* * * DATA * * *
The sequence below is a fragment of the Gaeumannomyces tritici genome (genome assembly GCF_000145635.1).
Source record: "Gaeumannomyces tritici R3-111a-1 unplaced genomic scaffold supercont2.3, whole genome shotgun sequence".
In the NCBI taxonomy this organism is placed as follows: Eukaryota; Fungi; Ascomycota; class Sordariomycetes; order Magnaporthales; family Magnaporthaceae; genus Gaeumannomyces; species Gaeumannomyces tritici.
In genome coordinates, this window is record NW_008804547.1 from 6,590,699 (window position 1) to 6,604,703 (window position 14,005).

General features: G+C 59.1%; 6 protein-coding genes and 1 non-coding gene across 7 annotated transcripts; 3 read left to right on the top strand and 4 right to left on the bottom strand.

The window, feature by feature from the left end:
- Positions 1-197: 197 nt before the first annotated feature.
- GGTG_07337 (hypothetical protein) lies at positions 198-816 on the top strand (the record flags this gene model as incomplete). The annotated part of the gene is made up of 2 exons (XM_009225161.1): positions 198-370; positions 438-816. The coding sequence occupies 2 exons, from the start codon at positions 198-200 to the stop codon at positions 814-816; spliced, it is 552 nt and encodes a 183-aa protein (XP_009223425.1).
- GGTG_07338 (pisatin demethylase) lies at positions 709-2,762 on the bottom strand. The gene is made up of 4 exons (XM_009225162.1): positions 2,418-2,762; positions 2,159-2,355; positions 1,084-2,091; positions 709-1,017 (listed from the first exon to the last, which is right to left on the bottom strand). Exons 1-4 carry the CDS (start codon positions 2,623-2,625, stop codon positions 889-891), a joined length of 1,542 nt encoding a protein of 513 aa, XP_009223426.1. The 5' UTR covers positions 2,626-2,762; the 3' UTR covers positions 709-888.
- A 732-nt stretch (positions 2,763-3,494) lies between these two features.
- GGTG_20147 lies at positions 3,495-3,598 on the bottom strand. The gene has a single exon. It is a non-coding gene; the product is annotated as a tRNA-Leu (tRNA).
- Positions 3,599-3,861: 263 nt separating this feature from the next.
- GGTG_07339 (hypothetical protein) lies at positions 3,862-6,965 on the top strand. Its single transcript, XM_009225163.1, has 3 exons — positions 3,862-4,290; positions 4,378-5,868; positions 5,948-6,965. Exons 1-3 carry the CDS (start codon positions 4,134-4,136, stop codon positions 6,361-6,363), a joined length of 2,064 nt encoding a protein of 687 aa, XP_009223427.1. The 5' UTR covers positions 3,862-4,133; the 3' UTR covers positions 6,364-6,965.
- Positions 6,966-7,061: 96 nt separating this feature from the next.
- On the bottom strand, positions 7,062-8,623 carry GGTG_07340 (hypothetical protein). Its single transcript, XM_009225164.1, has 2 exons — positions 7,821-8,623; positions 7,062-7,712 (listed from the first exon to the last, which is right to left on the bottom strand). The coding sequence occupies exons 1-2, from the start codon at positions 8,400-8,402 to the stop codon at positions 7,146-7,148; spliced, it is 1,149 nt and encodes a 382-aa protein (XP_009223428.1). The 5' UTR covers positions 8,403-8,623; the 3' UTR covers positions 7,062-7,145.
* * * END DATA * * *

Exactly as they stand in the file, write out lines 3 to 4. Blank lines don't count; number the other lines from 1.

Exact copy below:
In the NCBI taxonomy this organism is placed as follows: Eukaryota; Fungi; Ascomycota; class Sordariomycetes; order Magnaporthales; family Magnaporthaceae; genus Gaeumannomyces; species Gaeumannomyces tritici.
In genome coordinates, this window is record NW_008804547.1 from 6,590,699 (window position 1) to 6,604,703 (window position 14,005).